Binary Euclid's Algorithm

• 09-25-2004
exluddite
Binary Euclid's Algorithm
Hi folks.
My class is working on the whole fraction thing, which of course involves reducing. I found something interesting via a search of the boards here, the binary Euclid's algorithm.
Anyway I tried crunching the rules into code, and came up with this:

Code:

```#include <iostream> #include <cmath> using namespace std; int main (int n, int m) {     cout<<"enter n";     cin>>n;     cout<<"enter m";     cin>>m;     if (n>=m)     {     if (n%2==0 && m%2==0)     {            n /= 2;         m /= 2;     }     else if ((n%2==0 && m%2!=0)||(n%2!=0 && m%2==0))     {         n /= 2;         m = m;     }     else if ((n-m)%2==0)     {         m-=n;     }     cout<<"gcd:"<<m; }              else if (m>n)     {     if (m%2==0 && n%2==0)     {            m /= 2;         n /= 2;     }     else if( (m%2==0 && n%2!=0)||(m%2!=0 && n%2==0))     {         m /= 2;         n = n;     }     else if ((m-n)%2==0)     {         n-=m;     }   cout<<"gcd:"<<n; }            system ("pause");       return 0; }```
I'm getting some weird results, but for the life of me I can't figure out where things are going wrong.
So, I have two questions:
1. Any hints as to where my logic is flawed?
2. I am currently using the new bloodshed compiler. One thing that would help me greatly is if I could "track" a variable through the program to check where it went wrong. How do I do that?

Thanks
• 09-25-2004
jverkoey
First off...the link says this is a recursive algorithm...but I'm not seeing where you're making the program run recursively....or I'm on crack and can't see it...but I noticed that your main function has the n and m functions....that's not a good idea.

What you should have is a separate function that you call, recursively to solve the answer. It's really not standard at all to call the main function again, especially when you've given it nonstandard parameters too....
• 09-25-2004
exluddite
Ok, I think I see what you mean. This isn't how the function is going to be when it's finished, I just have a habit of taking a piece of a program aside when it gives me a problem.
• 09-25-2004
jverkoey
S'no problem, just struck me as odd that you implemented a recursive algorithm without using any recursion (though it is possible...but you still needs loops usually, and I didn't see any of those either)

See my sig for a good definition of recursion.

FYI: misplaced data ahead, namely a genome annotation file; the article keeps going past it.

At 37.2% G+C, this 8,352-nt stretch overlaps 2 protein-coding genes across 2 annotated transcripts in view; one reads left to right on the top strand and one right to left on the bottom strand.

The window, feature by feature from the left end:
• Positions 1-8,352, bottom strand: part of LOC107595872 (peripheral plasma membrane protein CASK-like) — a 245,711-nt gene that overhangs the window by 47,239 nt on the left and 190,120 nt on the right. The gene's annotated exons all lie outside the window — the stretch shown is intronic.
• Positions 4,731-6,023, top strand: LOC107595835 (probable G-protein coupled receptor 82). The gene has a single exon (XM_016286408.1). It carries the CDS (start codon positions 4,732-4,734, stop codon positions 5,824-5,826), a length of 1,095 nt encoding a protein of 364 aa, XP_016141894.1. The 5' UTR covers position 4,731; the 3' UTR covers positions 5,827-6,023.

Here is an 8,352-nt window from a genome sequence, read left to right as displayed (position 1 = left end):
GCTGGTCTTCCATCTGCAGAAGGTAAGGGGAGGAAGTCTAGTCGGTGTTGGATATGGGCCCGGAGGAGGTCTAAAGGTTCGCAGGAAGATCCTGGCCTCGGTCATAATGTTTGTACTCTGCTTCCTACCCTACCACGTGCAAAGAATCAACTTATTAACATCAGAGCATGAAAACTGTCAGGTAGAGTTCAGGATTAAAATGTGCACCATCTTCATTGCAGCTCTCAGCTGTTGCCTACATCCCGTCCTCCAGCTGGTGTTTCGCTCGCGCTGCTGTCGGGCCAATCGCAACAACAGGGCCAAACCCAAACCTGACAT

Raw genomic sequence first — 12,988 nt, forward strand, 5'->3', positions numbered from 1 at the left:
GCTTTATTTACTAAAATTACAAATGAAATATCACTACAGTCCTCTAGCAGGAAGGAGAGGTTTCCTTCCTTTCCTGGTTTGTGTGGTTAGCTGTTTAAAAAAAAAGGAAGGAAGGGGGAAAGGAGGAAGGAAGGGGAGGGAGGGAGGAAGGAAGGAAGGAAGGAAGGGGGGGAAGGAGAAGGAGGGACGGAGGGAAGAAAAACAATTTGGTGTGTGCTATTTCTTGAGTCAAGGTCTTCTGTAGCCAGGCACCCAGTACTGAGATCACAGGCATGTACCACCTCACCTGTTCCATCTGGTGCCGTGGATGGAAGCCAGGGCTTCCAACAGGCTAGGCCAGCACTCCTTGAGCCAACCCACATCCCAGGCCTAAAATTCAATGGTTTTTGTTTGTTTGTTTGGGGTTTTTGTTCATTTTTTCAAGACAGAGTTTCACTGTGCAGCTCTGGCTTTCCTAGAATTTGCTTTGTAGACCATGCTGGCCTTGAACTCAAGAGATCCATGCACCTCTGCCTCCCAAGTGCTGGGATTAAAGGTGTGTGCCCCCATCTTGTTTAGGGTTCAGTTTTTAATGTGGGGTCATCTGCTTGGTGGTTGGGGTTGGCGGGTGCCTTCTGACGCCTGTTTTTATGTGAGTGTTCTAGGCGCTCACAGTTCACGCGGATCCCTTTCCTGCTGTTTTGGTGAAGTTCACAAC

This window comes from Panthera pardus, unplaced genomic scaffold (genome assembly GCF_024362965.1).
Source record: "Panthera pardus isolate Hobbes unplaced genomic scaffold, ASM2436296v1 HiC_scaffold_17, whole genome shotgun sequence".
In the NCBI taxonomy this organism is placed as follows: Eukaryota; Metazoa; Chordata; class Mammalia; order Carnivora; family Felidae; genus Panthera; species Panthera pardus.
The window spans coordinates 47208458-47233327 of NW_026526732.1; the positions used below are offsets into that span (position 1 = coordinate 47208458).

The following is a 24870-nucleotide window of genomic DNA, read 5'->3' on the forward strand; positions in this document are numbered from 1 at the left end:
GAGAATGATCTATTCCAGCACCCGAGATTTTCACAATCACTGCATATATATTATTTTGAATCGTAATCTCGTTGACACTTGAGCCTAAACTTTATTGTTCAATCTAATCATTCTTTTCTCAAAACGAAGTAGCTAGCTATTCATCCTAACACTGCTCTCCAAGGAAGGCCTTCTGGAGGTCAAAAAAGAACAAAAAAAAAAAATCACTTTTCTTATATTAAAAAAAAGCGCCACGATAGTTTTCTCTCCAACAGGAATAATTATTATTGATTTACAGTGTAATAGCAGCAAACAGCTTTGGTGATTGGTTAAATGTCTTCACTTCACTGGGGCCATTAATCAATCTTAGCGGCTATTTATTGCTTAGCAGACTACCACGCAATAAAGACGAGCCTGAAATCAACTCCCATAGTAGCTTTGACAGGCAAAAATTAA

• 09-25-2004
PJYelton
Yeah, you are totally missing the recursion part of the algorithm. For example, rule #2 states if N is even while M is odd, then gcd(N, M) = gcd(N/2, M). That means the greatest common denominator of N and M is the the same as the greatest common denominator of N/2 and M. You divide N by two, but don't continue to take the gcd, instead you just stop.
• 09-26-2004
Kletian
If your main goal here is reducing fractions, then you really don't anything more than the standard algorithm gcd(N,M) = gcd(M, N mod M). The binary version is a slight improvement over the original (based on your source) and I doubt it's really worth messing up (beyond curiosity). Consider:

Code:

```#include <iostream.h> int GCD(int N, int M) {         if (N % M == 0)         {                 return M;         }         else         {                 return GCD(M, N % M);         } } int main() {         int numerator, denominator, g;         cout<<"Numerator: ";         cin>>numerator;         cout<<"Denominator: ";         cin>>denominator;         g = GCD(numerator, denominator);         cout<<endl<<numerator / g<<" / "<<denominator / g<<endl;         return 0; }```
This should do everything you need it to. Alturnatively you could write
Code:

`(N % M == 0)?(return M):(return GCD(M, N%M))`
in place of the if-else statement
• 09-26-2004
exluddite
Well yeah, I have that one figured out. That's exactly what the whole class is doing. I just figured it'd be interesting to make this one work. They seem to suggest that it would be "easier" for a processor to use this method (less steps for it, perhaps?) but I have no idea if that's the case.

Back to the second question, is there something on the bloodshed compiler that would let me "follow" a variable (like n or m in this problem) through a bit of code?
• 09-26-2004
Hunter2
I've heard the name 'gdb' tossed around quite a bit here, though I don't know if that's bundled with bloodshed. Alternately you could riddle your code with cout's giving the status of each variable at various stages of the program (or messageboxes in Windows API applications). If the couts go off the screen, log them to a textfile instead.